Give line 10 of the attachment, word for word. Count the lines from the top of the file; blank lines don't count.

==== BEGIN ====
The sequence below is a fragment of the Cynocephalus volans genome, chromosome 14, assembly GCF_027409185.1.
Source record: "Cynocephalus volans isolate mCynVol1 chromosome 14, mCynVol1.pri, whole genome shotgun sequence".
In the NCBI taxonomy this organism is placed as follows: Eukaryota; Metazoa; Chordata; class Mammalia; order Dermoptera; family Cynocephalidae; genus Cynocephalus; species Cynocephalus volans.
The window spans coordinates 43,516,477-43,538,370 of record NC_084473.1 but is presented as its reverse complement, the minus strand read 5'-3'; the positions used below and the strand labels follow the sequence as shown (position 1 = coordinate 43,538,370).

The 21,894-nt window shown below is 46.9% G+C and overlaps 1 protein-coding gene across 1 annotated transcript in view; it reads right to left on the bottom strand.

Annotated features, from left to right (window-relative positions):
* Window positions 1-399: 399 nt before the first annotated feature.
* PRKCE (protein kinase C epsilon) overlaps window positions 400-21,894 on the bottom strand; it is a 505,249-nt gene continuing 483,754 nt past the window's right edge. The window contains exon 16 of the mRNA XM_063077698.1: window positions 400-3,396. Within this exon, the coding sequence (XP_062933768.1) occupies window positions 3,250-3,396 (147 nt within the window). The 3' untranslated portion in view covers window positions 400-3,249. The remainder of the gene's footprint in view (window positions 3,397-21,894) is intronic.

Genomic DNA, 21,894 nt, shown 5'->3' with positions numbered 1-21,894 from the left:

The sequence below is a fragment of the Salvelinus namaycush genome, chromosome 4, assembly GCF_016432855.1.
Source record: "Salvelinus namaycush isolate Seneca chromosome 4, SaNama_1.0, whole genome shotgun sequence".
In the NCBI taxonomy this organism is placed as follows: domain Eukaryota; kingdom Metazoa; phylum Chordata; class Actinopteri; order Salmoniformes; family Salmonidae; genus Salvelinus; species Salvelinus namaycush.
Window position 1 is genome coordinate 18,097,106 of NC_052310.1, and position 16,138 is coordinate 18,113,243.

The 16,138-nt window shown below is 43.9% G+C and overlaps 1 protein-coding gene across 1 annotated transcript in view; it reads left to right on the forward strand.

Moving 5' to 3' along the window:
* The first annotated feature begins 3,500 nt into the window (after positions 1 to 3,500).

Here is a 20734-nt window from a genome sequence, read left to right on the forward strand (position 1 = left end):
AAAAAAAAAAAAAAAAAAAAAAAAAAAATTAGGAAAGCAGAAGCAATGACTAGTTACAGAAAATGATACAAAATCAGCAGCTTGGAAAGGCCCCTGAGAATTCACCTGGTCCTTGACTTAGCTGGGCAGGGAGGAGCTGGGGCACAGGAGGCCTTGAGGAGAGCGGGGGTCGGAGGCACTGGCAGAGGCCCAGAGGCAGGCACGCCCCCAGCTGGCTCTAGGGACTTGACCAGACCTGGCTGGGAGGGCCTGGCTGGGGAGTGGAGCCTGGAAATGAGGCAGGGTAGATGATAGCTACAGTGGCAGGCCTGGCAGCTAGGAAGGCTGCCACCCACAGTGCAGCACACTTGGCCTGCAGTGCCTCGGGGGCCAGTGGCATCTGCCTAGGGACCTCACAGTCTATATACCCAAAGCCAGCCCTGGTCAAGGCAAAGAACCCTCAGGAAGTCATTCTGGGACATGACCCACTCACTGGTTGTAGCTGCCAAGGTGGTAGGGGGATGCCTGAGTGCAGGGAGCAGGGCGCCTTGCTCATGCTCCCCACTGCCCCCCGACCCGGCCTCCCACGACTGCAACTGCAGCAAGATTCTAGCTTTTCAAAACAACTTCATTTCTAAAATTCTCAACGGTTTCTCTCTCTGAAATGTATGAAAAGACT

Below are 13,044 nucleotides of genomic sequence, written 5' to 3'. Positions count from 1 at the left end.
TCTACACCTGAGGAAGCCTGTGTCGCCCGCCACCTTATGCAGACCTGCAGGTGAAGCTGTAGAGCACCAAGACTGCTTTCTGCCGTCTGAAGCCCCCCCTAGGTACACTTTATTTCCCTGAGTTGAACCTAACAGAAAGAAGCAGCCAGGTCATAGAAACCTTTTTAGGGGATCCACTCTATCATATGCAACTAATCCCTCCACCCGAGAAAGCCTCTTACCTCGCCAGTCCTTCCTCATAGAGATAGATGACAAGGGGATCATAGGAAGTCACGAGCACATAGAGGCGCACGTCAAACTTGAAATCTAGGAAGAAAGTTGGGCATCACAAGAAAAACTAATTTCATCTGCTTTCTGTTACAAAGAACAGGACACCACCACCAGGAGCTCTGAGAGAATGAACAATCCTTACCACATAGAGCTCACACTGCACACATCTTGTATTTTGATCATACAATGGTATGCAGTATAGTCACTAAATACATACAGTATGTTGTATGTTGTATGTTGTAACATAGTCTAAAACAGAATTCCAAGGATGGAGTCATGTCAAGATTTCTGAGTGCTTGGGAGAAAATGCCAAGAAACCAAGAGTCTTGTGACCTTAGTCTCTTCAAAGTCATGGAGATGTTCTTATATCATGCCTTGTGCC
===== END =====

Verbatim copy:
The sequence below is a fragment of the Salvelinus namaycush genome, chromosome 4, assembly GCF_016432855.1.